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Bootcamp helps vets transition to college life

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Alexandra Pere | The Daily Wildcat

 Active duty members and veterans engage in a discussion about emphatic verb use for college assignments July 15 during the Warrior-Scholar Project. The project, aimed at helping members of the military better adapt to college life, runs on campus from July 13 through July 29. 

A two-week program exclusively for veterans and active-duty military members has returned for its second year on the University of Arizona campus to help transition vets into college life. 

Warrior-Scholar Project, which runs from July 13 through 29, is an independent organization that works with the UA to provide an “academic boot camp” that helps lead veterans toward degrees in higher education. 

“We call it an academic boot camp because it takes a boot camp to transition from high school to military life, so we reason that it will take the same thing to transition a military person back to civilian life,” said Sidney Ellington, executive director of the program.

Buster Miscusi, 26, an active duty Marine Corps member, is participating in the 2018 program.

“A program like this helps you plug in with that purpose and asking those hard questions that need to be answered about what’s next and who we are and why we do what we do,” said Miscusi. 

Many of the veterans joining the WSP have never been to college and are most likely first-generation college students, according to Ellington. The abrupt change in lifestyle can make college seem intimidating to veterans and active-duty members. 

The WSP is a crash-course on college where veterans stay in dorms, meet with professors and experience student dining for free. They get a taste of the college experience while taking classes.

“What we do ... the first week is liberal arts classes, and then the second week is STEM classes,” Ellington said.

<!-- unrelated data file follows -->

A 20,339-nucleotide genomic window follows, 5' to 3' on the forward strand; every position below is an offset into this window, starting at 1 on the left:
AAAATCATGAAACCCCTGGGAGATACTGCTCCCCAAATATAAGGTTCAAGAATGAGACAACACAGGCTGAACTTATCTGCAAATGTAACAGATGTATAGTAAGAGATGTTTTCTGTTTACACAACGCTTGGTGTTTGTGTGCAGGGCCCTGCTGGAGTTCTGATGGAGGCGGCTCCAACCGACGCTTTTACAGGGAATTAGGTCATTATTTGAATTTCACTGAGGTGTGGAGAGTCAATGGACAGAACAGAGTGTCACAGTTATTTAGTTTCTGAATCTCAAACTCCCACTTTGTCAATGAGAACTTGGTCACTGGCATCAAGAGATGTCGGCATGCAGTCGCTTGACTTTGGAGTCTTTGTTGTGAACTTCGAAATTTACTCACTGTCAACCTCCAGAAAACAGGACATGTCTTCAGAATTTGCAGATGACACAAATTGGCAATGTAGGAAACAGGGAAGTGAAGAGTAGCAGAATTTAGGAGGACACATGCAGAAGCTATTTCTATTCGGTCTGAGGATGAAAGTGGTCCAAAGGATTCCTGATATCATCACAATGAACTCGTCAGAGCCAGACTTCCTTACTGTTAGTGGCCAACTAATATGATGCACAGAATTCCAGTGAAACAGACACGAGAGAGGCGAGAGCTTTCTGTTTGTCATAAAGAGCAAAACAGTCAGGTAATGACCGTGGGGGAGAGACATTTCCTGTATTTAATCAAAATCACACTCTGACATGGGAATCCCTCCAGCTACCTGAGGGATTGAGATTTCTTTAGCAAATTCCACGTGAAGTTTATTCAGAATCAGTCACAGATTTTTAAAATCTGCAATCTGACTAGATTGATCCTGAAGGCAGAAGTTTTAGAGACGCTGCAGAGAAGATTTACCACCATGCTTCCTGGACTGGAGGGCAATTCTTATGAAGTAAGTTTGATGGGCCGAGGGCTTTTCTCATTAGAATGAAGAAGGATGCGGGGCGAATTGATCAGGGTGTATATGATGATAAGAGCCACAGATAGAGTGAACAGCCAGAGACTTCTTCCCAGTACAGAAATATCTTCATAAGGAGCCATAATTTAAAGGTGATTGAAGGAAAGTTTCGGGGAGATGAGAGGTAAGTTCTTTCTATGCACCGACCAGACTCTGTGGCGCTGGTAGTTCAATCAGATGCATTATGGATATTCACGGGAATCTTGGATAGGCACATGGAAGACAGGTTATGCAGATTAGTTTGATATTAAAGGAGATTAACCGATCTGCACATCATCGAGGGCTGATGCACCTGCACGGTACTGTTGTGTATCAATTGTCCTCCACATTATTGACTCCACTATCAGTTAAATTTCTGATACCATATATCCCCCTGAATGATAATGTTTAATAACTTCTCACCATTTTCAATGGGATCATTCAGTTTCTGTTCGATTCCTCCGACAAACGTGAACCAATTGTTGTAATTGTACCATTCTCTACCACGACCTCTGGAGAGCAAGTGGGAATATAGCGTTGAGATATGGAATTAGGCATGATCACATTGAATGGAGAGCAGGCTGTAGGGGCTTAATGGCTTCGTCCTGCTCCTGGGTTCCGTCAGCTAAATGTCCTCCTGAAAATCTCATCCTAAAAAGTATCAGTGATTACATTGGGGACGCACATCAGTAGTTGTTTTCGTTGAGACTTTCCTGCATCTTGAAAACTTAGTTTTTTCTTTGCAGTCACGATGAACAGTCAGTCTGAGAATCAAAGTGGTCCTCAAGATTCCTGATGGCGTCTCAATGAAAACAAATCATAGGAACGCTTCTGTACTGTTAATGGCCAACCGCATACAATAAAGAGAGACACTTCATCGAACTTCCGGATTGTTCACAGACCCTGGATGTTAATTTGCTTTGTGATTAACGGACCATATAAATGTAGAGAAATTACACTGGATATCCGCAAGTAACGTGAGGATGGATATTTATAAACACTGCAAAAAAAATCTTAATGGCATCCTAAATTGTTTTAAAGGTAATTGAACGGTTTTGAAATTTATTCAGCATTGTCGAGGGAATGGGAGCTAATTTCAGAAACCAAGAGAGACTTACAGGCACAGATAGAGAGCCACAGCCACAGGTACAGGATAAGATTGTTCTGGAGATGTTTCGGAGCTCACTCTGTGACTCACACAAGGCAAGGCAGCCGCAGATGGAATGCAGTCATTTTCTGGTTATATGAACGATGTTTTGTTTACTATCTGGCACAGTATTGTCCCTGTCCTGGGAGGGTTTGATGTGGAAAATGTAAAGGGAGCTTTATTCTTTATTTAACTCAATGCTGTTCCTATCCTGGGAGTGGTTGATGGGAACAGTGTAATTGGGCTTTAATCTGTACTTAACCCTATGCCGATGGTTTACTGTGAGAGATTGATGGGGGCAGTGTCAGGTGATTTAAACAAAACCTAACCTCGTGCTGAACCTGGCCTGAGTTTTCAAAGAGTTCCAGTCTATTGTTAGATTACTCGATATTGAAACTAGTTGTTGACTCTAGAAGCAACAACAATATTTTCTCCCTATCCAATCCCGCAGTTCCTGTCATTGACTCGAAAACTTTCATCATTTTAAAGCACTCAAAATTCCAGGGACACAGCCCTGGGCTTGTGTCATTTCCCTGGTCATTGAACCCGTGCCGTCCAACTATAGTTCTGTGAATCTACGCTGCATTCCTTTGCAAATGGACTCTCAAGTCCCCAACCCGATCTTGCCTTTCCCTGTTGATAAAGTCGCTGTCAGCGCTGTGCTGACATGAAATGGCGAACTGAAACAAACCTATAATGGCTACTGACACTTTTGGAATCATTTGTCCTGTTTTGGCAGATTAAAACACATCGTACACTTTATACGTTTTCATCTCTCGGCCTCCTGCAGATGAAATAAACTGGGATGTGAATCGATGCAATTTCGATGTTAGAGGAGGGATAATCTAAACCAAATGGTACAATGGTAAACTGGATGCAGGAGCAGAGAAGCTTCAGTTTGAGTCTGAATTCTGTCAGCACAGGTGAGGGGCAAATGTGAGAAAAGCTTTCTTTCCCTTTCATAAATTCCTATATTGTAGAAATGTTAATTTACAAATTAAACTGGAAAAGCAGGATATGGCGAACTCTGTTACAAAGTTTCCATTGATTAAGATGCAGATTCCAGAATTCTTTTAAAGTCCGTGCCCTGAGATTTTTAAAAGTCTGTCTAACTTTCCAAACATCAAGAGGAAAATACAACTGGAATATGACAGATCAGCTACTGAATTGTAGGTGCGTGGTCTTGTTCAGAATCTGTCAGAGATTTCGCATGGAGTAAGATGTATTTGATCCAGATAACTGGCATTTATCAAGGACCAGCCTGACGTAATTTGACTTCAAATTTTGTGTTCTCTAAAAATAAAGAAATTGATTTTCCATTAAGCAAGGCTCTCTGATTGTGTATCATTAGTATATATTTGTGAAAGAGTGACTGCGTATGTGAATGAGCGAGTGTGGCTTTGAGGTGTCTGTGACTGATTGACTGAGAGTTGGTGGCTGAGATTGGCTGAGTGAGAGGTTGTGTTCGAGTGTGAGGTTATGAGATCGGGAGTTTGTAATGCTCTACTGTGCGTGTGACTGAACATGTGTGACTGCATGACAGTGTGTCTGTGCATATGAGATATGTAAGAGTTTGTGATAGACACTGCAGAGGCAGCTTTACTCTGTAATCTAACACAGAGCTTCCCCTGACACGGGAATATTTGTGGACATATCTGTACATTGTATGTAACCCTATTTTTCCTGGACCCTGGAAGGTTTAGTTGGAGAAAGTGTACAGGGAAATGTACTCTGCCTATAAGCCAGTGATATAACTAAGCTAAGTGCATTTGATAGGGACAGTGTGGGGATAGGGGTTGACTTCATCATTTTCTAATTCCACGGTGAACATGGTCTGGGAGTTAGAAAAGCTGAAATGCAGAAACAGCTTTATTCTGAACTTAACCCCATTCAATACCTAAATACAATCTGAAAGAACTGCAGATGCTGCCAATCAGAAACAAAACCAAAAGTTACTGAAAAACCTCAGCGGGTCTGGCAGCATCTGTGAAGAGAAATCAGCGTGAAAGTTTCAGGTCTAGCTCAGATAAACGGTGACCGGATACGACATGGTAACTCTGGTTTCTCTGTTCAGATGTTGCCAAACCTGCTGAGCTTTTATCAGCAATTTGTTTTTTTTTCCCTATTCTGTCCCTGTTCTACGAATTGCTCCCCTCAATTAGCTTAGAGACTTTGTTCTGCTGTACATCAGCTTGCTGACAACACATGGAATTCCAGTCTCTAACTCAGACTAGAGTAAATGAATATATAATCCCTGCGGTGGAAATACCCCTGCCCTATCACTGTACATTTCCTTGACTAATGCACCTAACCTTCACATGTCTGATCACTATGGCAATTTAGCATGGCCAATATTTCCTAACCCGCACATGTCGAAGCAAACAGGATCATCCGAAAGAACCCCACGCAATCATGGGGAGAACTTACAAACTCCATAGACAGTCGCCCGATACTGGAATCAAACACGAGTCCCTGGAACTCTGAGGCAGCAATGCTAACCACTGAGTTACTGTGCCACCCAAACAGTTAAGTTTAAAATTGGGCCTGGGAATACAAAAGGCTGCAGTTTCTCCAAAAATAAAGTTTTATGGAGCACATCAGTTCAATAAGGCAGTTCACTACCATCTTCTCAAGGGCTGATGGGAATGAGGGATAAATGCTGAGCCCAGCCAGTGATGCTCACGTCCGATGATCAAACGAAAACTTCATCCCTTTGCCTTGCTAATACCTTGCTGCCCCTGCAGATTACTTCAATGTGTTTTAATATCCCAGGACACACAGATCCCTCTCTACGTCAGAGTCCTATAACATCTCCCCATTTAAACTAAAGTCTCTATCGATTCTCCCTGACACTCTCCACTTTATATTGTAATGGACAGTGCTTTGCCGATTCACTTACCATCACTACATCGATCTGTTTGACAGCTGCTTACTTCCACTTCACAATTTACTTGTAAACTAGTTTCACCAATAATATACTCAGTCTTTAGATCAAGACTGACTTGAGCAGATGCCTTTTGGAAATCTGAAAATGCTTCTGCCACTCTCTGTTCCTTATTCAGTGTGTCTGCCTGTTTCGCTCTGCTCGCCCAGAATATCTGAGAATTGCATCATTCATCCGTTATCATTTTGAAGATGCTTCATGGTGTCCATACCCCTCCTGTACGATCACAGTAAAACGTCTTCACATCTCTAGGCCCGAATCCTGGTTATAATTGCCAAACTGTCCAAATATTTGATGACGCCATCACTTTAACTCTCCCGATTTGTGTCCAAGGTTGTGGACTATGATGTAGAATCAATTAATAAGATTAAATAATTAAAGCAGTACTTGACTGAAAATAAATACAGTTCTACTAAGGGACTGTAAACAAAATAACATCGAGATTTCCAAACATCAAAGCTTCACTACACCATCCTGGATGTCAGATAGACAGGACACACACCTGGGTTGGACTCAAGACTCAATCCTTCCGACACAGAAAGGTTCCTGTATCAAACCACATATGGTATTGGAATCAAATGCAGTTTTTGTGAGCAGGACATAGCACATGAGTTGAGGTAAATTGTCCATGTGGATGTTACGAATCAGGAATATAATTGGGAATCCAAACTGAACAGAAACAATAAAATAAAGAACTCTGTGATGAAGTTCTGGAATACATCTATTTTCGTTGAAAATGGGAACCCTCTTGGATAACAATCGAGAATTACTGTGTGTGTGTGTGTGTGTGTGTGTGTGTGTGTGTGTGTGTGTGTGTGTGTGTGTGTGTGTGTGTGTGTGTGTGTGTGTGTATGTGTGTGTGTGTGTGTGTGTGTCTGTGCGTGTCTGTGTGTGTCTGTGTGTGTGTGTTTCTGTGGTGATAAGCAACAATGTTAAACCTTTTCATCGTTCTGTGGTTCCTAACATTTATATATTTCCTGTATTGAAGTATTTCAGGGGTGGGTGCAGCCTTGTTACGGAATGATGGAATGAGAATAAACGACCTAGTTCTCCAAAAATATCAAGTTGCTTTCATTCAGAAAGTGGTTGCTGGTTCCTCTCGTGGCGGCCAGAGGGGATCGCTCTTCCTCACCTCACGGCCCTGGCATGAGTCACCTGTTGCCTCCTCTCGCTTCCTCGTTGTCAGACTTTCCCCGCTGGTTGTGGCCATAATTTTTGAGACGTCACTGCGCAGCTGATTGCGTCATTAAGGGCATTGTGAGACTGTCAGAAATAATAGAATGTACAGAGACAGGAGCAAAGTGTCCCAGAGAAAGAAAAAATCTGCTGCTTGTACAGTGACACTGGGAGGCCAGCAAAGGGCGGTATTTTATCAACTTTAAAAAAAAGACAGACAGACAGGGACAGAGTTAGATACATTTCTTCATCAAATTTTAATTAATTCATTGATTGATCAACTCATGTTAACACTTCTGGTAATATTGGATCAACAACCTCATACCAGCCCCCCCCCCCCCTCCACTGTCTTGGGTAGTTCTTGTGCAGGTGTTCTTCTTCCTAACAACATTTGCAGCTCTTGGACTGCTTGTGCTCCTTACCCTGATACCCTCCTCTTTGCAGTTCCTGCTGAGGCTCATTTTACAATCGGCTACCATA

Jason Guba, 22, is an active duty member of the Marine Corps. While excited to go through both the STEM and liberal arts portions, he knows what he needs to focus on.

"I know that humanities and history are my weak points so trying to identify where I’m struggling with reading and writing will help me when I actually tackle on the humanities and the liberal arts in a college setting,” Guba said. 

Ellington hopes the program will serve as a bridge from active duty to civilian life and wants to see WSP participants apply to state and private colleges and universities instead of for-profit colleges. 

“We are trying to say that they don’t have to settle; we want them to rethink what their future could be like,” Ellington said.

Cody Nicholls is the assistant dean of students for Military and Veteran Engagement at the UA. Nicholls was introduced to WSP in 2016 and paved the way for the two week program to be held on campus in 2016. 

“Having the ability to engage with veterans in an academic setting prior to the first day of the semester is a tremendous opportunity for both the veteran and the University,” Nicholls said.

Arizona is not the first university to hold a WSP bootcamp on campus; it started at Yale in 2012. Since then, according to data from WSP's 2017 national annual report, only three percent of “warrior scholars who enrolled in college after WSP have either postponed or did not finish their degree."

That figure contrasts with rate of general population of veteran students who didn’t finish a four-year degree within six years, which was 44 percent, according to the annual report.

The project gets most of its funding from grants and private contributors. Per the annual report, total expenses from the program last year totaled $1,260,097. With the help of private contributors, the program has already expanded and is offered at 17 schools according to a recent press release.

Mike London, WSP's chairman of the board, said in a preface to the groups annual report that he is confident he and others built a program that helps veterans who want to help themselves.

“We are witnessing a new class of leadership in formation which will have a tempered, compassionate and intelligent sense of self worth and community. These qualities will change how they think about themselves, how others think about them, and how we all will benefit,” London said.


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